On March 22, 2017, the Burden Reduction Act, 2017 (the "Act"), which, as its name indicates, is part of an initiative to reduce the regulatory burden on Ontario businesses, received Royal Assent and came into force. The Act repeals the Bulk Sales Act (the "BSA"), which was enacted in 1917 and had long been a source of frustration for parties involved in asset sale transactions in Ontario, including the sale of a business by way of asset sale.

The BSA was intended to protect trade creditors from a situation in which a vendor liquidates its assets over a short period of time, leaving its trade creditors unpaid. Compliance with the BSA was an important consideration for both the purchaser and the vendor in an asset sale transaction in Ontario, particularly because non-compliance with the BSA could result in the transaction being declared void by an Ontario court upon application by an affected creditor and causing the purchaser to be liable to account to the creditors of the vendor for the value of certain purchased assets.

Rather than comply with the BSA, which compliance in some transactions could be quite onerous, it was common for a purchaser in an Ontario asset sale transaction to accept an indemnity from the vendor and/or the vendor's parent company in respect of non-compliance with the BSA. Typically, the purchaser made a decision as to whether to comply with the BSA or accept an indemnity from the vendor after completing due diligence to ascertain the amounts payable by the vendor to its creditors and determining which payables would be assumed by the purchaser or paid by the vendor from the proceeds of the sale.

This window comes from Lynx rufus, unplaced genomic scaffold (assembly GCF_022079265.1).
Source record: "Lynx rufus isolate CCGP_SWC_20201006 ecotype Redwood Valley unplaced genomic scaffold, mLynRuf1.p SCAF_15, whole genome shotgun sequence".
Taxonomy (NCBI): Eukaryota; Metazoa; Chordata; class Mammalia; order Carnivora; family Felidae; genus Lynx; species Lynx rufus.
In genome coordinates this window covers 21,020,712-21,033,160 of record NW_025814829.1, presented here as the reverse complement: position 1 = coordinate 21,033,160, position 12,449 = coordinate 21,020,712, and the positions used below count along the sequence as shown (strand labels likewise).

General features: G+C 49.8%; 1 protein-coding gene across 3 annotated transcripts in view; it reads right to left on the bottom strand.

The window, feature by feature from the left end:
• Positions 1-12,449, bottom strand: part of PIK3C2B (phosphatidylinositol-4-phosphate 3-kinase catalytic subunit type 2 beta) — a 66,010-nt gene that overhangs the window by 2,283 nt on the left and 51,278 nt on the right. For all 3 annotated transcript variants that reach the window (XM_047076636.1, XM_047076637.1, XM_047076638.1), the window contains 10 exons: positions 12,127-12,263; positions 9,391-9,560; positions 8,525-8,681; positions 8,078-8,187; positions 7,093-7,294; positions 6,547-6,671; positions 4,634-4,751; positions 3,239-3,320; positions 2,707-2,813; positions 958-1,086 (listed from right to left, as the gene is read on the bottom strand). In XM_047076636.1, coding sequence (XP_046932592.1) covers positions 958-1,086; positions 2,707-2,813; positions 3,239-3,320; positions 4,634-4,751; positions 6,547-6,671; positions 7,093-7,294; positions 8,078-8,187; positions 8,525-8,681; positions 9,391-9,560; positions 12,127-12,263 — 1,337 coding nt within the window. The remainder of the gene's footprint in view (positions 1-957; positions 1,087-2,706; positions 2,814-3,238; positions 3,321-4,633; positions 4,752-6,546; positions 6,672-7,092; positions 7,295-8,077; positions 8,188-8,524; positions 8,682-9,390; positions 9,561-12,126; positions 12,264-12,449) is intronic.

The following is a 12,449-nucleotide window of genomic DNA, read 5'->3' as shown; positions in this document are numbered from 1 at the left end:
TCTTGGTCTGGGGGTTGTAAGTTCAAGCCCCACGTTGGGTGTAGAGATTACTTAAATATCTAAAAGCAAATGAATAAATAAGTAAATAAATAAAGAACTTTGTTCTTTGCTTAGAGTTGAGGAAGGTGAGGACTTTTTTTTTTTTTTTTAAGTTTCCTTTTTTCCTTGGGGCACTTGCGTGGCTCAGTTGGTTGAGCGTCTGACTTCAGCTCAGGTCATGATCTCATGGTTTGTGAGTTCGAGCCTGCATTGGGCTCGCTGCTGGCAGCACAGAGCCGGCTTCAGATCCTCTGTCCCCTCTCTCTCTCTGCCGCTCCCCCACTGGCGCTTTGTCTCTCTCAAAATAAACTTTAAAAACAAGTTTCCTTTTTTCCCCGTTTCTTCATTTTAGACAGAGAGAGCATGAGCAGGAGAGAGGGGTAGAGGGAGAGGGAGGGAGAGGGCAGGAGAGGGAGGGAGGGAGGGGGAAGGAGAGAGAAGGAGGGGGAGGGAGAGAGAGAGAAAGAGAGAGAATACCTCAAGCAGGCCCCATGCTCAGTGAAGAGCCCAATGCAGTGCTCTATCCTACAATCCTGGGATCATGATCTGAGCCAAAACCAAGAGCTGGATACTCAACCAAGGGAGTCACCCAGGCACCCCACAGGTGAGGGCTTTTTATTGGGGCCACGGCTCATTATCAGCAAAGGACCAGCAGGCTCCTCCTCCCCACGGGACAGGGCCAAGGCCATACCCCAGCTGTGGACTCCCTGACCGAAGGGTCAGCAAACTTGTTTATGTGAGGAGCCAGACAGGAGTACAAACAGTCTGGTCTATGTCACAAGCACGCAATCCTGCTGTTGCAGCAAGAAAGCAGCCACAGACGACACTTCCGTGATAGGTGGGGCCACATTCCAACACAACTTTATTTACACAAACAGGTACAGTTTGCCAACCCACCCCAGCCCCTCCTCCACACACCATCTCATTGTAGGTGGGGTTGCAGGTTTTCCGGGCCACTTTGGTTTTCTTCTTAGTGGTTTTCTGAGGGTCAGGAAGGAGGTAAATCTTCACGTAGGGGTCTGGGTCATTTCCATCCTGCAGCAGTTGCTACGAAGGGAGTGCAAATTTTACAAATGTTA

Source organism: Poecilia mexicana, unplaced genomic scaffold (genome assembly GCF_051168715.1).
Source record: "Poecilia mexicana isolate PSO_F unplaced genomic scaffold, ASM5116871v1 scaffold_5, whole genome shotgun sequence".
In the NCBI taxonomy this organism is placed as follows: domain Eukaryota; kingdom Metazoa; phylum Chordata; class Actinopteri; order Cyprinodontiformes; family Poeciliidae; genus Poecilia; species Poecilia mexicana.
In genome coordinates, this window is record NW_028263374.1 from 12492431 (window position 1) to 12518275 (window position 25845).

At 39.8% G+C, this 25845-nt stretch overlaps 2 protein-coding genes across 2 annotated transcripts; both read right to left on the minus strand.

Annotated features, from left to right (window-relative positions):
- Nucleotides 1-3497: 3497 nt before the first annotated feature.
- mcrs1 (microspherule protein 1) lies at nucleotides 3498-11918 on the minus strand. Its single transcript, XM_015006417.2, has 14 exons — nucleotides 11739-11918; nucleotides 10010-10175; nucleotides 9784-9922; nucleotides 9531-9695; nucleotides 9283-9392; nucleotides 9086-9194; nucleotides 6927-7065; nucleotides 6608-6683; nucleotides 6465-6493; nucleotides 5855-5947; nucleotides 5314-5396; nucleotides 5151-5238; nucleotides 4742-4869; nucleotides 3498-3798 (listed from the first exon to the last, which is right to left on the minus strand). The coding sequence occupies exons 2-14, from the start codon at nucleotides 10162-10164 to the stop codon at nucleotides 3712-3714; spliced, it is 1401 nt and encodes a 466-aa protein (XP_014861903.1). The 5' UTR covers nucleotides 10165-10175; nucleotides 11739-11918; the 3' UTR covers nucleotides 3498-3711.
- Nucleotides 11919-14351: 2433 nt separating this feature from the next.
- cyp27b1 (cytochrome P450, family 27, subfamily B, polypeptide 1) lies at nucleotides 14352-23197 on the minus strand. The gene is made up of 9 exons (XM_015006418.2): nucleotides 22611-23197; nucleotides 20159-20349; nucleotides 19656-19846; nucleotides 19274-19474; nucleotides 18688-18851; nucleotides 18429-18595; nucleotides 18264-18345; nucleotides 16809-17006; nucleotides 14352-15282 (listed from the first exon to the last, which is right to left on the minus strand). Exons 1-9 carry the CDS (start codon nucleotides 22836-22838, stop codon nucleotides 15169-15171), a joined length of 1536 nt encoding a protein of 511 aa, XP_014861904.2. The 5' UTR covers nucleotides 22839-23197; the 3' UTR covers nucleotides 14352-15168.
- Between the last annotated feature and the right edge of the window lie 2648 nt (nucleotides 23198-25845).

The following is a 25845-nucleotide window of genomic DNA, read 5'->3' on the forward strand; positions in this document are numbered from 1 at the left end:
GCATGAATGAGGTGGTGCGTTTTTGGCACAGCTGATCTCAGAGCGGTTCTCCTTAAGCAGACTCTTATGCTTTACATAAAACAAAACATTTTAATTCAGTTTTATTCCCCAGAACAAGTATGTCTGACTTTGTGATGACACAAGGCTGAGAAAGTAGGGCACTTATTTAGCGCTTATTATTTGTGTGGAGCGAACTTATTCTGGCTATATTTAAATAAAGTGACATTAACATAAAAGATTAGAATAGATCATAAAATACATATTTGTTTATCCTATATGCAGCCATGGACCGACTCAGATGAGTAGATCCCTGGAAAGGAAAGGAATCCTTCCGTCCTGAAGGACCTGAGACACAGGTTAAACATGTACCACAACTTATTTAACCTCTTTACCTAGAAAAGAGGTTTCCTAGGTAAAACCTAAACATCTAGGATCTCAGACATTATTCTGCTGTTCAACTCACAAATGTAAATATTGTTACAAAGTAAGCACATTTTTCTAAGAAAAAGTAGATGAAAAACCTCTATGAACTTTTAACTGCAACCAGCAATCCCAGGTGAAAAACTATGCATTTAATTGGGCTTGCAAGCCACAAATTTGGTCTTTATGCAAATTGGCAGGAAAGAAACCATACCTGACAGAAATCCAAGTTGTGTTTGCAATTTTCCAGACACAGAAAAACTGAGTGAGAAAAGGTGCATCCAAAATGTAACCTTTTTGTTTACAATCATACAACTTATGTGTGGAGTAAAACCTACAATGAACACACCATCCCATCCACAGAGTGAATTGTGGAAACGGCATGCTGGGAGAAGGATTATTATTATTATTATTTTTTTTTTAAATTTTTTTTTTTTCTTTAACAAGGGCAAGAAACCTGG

Overall, the costs and risks of applying for an exemption from the BSA, complying with the BSA or opting out of compliance with the BSA were burdensome and out of line with other provinces as Ontario was the only remaining Canadian jurisdiction with bulk sales legislation.

The adoption of the Act and the repeal of the BSA signals that Ontario lawmakers have concluded, like their counterparts in other provinces, that the costs of complying with the BSA are no longer justified when other rights and remedies exist for trade creditors (for instance, under bankruptcy and insolvency and assignment and preference legislation). The repeal of the BSA should be a welcome change for those involved in asset sale transactions in Ontario.

The authors would like to acknowledge the contribution of Samantha Breaks in preparing this article.